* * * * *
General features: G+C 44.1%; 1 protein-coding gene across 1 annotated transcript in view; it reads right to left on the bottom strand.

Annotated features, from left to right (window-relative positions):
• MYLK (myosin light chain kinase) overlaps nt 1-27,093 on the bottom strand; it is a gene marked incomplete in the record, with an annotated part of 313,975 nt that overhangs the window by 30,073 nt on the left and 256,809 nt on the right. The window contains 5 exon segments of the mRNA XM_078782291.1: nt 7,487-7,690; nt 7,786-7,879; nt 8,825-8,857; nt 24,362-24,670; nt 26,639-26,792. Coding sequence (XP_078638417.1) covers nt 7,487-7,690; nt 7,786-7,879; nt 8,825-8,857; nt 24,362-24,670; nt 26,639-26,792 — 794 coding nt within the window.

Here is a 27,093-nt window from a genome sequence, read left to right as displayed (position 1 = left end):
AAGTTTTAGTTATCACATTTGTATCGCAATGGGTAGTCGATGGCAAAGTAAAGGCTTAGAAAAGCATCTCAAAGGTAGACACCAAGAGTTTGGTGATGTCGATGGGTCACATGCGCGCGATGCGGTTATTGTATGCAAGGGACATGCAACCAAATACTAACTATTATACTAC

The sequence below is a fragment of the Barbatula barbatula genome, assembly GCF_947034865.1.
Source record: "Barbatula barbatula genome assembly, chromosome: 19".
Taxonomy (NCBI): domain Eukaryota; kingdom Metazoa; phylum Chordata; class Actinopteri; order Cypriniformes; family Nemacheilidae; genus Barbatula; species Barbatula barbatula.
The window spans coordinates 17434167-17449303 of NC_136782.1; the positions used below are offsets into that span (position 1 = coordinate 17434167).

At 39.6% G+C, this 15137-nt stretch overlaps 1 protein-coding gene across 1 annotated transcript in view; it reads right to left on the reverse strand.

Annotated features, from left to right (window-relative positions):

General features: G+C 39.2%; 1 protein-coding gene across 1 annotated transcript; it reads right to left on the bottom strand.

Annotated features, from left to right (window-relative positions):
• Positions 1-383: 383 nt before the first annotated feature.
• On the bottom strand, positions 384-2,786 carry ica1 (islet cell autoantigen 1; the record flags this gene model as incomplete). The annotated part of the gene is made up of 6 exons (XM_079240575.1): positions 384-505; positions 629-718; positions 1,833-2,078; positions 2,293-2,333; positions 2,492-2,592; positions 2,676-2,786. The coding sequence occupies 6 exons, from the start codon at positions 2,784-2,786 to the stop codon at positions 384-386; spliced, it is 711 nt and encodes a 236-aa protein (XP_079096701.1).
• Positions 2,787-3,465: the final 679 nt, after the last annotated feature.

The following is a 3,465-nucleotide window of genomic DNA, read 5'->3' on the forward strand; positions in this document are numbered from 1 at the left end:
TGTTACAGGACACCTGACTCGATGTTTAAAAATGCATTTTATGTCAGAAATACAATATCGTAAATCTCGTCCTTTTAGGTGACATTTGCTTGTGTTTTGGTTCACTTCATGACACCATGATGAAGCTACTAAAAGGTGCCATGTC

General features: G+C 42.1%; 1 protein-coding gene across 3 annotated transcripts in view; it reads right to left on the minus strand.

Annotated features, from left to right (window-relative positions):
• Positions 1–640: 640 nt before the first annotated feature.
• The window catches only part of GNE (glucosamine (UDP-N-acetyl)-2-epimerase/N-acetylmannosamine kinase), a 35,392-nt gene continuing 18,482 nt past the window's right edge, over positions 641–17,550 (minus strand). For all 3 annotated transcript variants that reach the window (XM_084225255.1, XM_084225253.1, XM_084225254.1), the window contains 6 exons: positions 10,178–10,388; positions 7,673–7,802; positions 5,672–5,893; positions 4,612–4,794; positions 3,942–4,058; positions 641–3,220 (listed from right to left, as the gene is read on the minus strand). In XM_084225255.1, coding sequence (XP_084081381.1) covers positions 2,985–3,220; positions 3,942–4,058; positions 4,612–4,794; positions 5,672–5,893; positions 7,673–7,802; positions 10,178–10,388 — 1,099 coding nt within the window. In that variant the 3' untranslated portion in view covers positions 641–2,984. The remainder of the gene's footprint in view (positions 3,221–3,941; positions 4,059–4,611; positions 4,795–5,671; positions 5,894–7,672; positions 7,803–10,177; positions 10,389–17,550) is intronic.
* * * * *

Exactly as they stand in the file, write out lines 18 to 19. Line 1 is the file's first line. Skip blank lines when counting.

TGTTACAGGACACCTGACTCGATGTTTAAAAATGCATTTTATGTCAGAAATACAATATCGTAAATCTCGTCCTTTTAGGTGACATTTGCTTGTGTTTTGGTTCACTTCATGACACCATGATGAAGCTACTAAAAGGTGCCATGTC

General features: G+C 42.1%; 1 protein-coding gene across 3 annotated transcripts in view; it reads right to left on the minus strand.